Sometimes I mean to write about one thing and in the end I realize I’ve been sidestepping the entire time like a rabbit with ADD (that, for some odd reason, knows how to type) so the result is something completely different.
This post’s one of those.
Ladies and gentlemen, your entrée.
It’s not that he broke his vow. There were no vows taken, no rings exchanged. Is a broken promise alone something worth crying over? Does it mean anything at all? If hushed between dusk and dawn, between dinner and dirty dishes, between then and now, without witness.
To some, it doesn’t mean a thing; they just gather (or scatter) their belongings and leave without as much as a good-bye, cracking invisible rings, not breaking vows but breaking nevertheless, breaking only without witness.
If a tree falls in a forest and no one is around to hear it, does it make a sound? If the sky falls in your backyard an no one is around to hear it, does it make a difference? The eternal question, ever unanswered.
If children break bones, they say healing is quick. The younger the faster the better. I can’t say that’s true for all that breaks. What if the first time your heart was broken you didn’t even know how to write your name? What if the second time your heart was broken you didn’t even know about heartbreak, but you knew how it felt?
I’ve never broken a bone, sometimes I wish I could go back in time and trade; get a cast, in my favorite color, have people sign it or draw cartoon characters all over my arm or leg; also, everyone’s a lot nicer when they see you’re wearing a cast.
What if there was a cast for all kinds of things that break? What if it came in your favorite color, and people could sign it and draw things all over? What if we treated each other as if each of us had broken something?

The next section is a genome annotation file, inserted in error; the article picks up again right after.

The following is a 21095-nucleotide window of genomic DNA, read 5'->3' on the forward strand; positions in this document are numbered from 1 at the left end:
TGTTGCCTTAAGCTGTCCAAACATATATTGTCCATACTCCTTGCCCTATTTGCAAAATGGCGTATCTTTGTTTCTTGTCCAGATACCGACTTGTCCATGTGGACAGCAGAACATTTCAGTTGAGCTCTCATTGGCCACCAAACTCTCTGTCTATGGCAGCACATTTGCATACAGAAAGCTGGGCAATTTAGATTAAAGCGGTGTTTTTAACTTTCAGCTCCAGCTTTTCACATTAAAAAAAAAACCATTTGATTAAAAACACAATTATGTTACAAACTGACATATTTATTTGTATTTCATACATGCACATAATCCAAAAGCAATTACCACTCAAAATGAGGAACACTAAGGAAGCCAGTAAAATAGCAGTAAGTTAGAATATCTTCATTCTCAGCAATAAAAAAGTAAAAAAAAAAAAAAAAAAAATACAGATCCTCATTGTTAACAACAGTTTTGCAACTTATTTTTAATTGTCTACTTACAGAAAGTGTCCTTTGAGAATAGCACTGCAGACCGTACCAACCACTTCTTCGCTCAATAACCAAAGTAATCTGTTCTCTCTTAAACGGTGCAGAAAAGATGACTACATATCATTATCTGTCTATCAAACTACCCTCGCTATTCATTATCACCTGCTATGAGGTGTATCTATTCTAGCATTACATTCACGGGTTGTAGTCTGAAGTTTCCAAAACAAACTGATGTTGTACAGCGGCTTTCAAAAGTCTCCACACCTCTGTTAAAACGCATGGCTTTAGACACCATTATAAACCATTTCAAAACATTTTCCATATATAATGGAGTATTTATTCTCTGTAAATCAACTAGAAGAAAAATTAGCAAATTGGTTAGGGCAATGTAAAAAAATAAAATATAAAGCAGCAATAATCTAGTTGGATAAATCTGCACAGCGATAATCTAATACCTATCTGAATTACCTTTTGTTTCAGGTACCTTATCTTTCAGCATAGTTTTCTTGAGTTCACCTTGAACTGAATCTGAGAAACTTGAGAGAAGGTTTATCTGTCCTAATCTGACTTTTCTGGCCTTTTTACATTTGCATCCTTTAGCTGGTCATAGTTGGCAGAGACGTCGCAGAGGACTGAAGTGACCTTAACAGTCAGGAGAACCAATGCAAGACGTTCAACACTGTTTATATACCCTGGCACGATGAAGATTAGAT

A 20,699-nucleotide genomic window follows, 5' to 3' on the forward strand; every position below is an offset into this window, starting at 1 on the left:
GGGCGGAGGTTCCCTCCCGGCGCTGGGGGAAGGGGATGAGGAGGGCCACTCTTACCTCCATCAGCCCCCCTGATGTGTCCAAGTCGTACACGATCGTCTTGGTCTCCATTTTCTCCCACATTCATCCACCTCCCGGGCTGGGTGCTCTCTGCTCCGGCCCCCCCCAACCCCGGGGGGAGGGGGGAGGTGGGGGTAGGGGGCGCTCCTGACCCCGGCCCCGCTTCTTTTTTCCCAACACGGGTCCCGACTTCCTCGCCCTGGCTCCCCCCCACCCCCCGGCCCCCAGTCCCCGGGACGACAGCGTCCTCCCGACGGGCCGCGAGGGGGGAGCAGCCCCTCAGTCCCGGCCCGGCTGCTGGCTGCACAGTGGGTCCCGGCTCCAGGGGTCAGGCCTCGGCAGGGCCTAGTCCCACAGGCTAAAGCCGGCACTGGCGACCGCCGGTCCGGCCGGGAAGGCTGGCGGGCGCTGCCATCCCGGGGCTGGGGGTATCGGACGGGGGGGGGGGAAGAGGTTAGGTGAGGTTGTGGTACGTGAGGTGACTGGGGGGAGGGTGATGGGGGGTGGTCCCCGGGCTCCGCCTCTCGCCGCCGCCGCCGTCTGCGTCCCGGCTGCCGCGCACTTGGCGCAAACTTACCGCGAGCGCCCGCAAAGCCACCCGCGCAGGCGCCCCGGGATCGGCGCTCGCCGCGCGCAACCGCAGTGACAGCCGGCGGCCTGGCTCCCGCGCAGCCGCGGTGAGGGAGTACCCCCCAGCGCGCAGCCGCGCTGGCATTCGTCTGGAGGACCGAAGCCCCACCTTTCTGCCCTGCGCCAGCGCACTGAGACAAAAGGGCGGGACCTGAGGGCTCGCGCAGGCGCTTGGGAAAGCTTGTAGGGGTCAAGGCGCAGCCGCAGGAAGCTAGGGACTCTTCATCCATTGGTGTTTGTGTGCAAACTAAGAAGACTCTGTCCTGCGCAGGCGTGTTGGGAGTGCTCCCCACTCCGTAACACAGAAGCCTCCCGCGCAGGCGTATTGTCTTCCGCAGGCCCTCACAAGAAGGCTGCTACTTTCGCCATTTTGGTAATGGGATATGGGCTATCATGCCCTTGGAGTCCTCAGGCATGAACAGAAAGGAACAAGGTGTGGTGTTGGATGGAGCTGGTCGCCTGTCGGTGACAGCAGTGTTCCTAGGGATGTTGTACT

Because I’m sure we all have.
If you’re still curious what I wanted to write to begin with, I have to tell you … what are we talking about again? And who are you? What am I doing? I should really start writing lists.
It’s a Wednesday night and I’m in my sweatpants, drinking wine as I’m writing this.
I’d actually planned to go to this after-work-thing to be a little less anti-social with my colleagues but it was cancelled last-minute – thank God! Now I can be anti-social while pretending I’m not: sorry you guys, I would have loved to go out, too bad it’s not happening (did this sound too sarcastic you think?).
Now I’m officially free to do all the fun stuff I would have preferred to do all along and I don’t even have to feel bad about it: wear comfy clothes, eat in front of the TV, listen to any music I like, blog. Cause that’s fun, right?
Or am I getting lame these days? Is this what I should be doing? Shouldn’t I be out partying after all? Meeting interesting people and stuff? Is this why I’m slowly but steadily approaching my mid-twenties, still half (or three-quarters) in school, half (or one quarter) working, single, home alone tonight? Am I missing something? Was my mother right (and what’s her most important advice again – why can’t I remember this)? What am I doing with my life anyways?
Oh dear, is this it now – a quarter-life crisis?
No, I’m not helplessly neurotic – just a tad bit. Here are a couple more of my most recent thoughts on being (almost) 25.